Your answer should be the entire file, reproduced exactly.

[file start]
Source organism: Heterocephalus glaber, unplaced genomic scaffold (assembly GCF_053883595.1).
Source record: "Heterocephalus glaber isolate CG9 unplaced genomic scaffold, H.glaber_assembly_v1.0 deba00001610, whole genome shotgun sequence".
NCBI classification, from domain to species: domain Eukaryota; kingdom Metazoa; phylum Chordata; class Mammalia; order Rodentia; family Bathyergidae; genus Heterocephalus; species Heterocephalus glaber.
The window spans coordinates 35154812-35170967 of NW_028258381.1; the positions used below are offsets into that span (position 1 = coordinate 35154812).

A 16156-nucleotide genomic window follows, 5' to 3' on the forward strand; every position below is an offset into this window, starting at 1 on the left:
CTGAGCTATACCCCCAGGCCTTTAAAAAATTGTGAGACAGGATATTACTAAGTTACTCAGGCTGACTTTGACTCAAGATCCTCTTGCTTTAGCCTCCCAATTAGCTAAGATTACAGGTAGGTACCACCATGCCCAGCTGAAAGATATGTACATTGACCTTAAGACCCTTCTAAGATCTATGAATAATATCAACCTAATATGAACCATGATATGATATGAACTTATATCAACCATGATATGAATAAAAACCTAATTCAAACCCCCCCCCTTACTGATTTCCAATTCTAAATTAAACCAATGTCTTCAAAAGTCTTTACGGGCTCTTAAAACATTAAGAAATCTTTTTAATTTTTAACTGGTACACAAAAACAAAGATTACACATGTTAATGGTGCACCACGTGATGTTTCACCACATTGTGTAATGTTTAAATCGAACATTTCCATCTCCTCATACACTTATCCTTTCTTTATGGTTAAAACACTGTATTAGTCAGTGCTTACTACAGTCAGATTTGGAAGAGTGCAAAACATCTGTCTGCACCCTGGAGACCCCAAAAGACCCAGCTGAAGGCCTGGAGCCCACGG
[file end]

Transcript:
Source organism: Heterocephalus glaber, unplaced genomic scaffold (assembly GCF_053883595.1).
Source record: "Heterocephalus glaber isolate CG9 unplaced genomic scaffold, H.glaber_assembly_v1.0 deba00001610, whole genome shotgun sequence".
NCBI classification, from domain to species: domain Eukaryota; kingdom Metazoa; phylum Chordata; class Mammalia; order Rodentia; family Bathyergidae; genus Heterocephalus; species Heterocephalus glaber.
The window spans coordinates 35154812-35170967 of NW_028258381.1; the positions used below are offsets into that span (position 1 = coordinate 35154812).

A 16156-nucleotide genomic window follows, 5' to 3' on the forward strand; every position below is an offset into this window, starting at 1 on the left:
CTGAGCTATACCCCCAGGCCTTTAAAAAATTGTGAGACAGGATATTACTAAGTTACTCAGGCTGACTTTGACTCAAGATCCTCTTGCTTTAGCCTCCCAATTAGCTAAGATTACAGGTAGGTACCACCATGCCCAGCTGAAAGATATGTACATTGACCTTAAGACCCTTCTAAGATCTATGAATAATATCAACCTAATATGAACCATGATATGATATGAACTTATATCAACCATGATATGAATAAAAACCTAATTCAAACCCCCCCCCTTACTGATTTCCAATTCTAAATTAAACCAATGTCTTCAAAAGTCTTTACGGGCTCTTAAAACATTAAGAAATCTTTTTAATTTTTAACTGGTACACAAAAACAAAGATTACACATGTTAATGGTGCACCACGTGATGTTTCACCACATTGTGTAATGTTTAAATCGAACATTTCCATCTCCTCATACACTTATCCTTTCTTTATGGTTAAAACACTGTATTAGTCAGTGCTTACTACAGTCAGATTTGGAAGAGTGCAAAACATCTGTCTGCACCCTGGAGACCCCAAAAGACCCAGCTGAAGGCCTGGAGCCCACGG